If you didn’t know already, protein is a crucial part of a number of key processes in the body. For example, it helps synthesize important hormones, including ones that make us happy and relaxed, it supports our immune system and boosts our metabolism which helps us lose fat and stay lean for life. And perhaps most importantly it helps to build and repair almost every tissue in our body.
Depending on your goals, the amount of protein a person needs to consume can vary from anything upward of 60 grams per day with some athletes needing well over 100 grams. For the everyday person this equates to roughly 15-20grams of protein per meal (based on 3-4 meals a day) which in food terms amounts to one average sized chicken breast.
The way our body works means its best to try and eat a portion of protein with every meal and sometimes as snacks throughout the day rather than in one big portion. There are plenty of good whole food options available to us in order to meet our daily needs (think lean meats, fish and eggs). However, for my clients that follow a plant based diet it can sometimes be a struggle to meet their daily requirements as their food options will have significantly less protein than that provided by lean meats and fish. This is where I like to suggest the use of a vegetable based protein powder like Naturya’s Hemp protein. This is a great product that can deliver as much as 20% of a person’s daily protein requirements per serving. In addition to this it’s also a great source of magnesium and iron which can help my clients feel more energized and mentally alert.
As I mentioned before, ideally I want all my clients to be eating protein with every meal but even for the meat eaters this can initially be a struggle and no meal time stands out more in this regard than breakfast. Helping my clients find ways to address this is often a focus for me as this is one of the most beneficial times of the day to have a solid serving of protein (protein consumption at breakfast will help to regulate appetite for the rest of the day).
In theory there’s no reason why a healthy breakfast should look any different from a healthy lunch or dinner where we build a meal around a protein source. In reality, however, many people struggle with this, both from a mindset viewpoint (eating certain foods in the morning can feel too alien) and from a time perspective (most people need something quick and easy). This often means they turn to breakfast choices which end up having very little protein content i.e. toast, cereal and porridge.
This is where a product like Naturya’s Hemp protein fits in perfectly (both for meat eaters and non-meat eaters) as it can be easily added to other ingredients to create a healthy, nutritious and protein providing breakfast smoothie or shake. Naturya’s Hemp is cold pressed and gently milled to provide a fine, protein dense powder with a natural earthy flavor and mixes really well when creating smoothies like the recipe I’ve provided below.
I also like to encourage my clients to experiment with recipes like this and inspire them to use other great products from Naturya’s range that will help to provide even more key nutrients to their diet. For example, by adding Naturya Organic Chia Seeds they can boost their intake of calcium and fibre or they might use Naturya’s Fairtrade and organic Cacao powder for a more indulgent flavor that is full of zinc, magnesium and copper.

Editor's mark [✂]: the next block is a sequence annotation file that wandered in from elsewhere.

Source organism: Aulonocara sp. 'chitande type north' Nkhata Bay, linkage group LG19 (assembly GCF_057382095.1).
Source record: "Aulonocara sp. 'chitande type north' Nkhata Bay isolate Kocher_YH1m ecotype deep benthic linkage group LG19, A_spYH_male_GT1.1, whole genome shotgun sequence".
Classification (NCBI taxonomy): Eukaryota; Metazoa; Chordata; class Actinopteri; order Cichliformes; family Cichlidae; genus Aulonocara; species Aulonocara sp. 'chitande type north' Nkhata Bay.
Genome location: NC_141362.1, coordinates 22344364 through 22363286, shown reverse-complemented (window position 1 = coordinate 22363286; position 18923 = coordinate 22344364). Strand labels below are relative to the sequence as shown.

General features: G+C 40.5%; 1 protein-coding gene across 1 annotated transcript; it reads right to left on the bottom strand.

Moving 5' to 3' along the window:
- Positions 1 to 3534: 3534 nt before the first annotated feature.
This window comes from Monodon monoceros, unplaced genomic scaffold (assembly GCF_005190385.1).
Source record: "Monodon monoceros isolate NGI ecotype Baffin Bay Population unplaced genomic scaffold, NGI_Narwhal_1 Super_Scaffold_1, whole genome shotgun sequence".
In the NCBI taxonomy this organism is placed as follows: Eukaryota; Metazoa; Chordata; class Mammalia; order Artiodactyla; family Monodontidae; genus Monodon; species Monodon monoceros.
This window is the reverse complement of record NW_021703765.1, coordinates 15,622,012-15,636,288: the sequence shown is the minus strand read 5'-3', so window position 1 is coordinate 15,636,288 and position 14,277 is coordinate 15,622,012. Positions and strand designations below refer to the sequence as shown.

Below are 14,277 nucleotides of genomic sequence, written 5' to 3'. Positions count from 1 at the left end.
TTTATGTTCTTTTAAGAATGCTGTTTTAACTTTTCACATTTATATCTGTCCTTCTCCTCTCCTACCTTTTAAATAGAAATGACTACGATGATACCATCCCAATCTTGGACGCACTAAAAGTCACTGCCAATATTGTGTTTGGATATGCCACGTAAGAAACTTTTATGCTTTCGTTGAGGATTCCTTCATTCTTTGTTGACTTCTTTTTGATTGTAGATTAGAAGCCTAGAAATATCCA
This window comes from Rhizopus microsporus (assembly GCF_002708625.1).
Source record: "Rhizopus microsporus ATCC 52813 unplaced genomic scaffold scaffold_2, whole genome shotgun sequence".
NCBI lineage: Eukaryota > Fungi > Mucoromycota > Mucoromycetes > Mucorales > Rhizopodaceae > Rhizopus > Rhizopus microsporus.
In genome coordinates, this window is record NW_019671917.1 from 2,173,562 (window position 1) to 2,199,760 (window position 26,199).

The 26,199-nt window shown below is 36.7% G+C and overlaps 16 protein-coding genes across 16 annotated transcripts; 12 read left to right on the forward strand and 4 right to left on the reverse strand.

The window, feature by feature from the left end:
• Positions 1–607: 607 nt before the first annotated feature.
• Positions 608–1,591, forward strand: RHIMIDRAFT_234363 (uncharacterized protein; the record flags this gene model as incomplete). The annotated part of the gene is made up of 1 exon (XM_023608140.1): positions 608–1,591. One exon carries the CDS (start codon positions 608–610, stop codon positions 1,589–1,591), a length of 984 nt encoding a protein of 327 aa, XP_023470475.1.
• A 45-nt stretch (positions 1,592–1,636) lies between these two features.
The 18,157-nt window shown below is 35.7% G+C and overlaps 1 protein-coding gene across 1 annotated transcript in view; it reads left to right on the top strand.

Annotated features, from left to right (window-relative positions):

Starting with, and building upon the basics will mean you have a great foundation to healthy way of life. Having a good source of protein with every meal is an essential part of this foundation so why not start today and make a nutritious protein providing shake for your breakfast.
Naturya Breakfast Protein Shake
1 x serving (15g) Naturya Hemp Protein Powder
1 x half of an avocado
2 x tablespoons of yogurt (Greek, Coconut or Plant)
1 x banana
1 x cup almond milk
2 x Medjool dates
1 x heaped teaspoon of almond butter
Sprinkle Natuyra Chia Seeds & Goji Berries on top & enjoy!
Original Article HERE
For thousands of years turmeric has been used in Indian and Ayurvedic medicine to treat cuts, sprains and swelling.
Around the 1940’s, scientists worked out that the anti-inflammatory and anti-bacterial benefits were down to curcumin – the pigment in turmeric responsible for it’s bright golden hue. So far so good.
Turmeric or curcumin?
The problem however, is harnessing the anti-inflammatory power of curcumin. By weight, turmeric is only 2-3% curcumin, and curcumin is very poorly absorbed.
This means that you’d need to consume around 20-30 teaspoons of turmeric to get what scientists believe is an effective anti-inflammatory dose of curcumin – some 200-500 mg two to four times daily.
Ultimately this means taking a curcumin supplement containing the concentrated dose, leaving powdered turmeric out in the cold. Or at least to one side.
As a dietitian, I’m all for the power of natural foods, including spices, but for anti-inflammatory benefits at least, curcumin supplements have been the smart choice.
New backing for turmeric
That doesn’t mean there’s no point in adding turmeric to your food though. An exciting new study, led by University College, London for the BBC series Trust Me I’m A Doctor found that a teaspoon of turmeric daily changed the expression of genes involved in predicting cancer risk.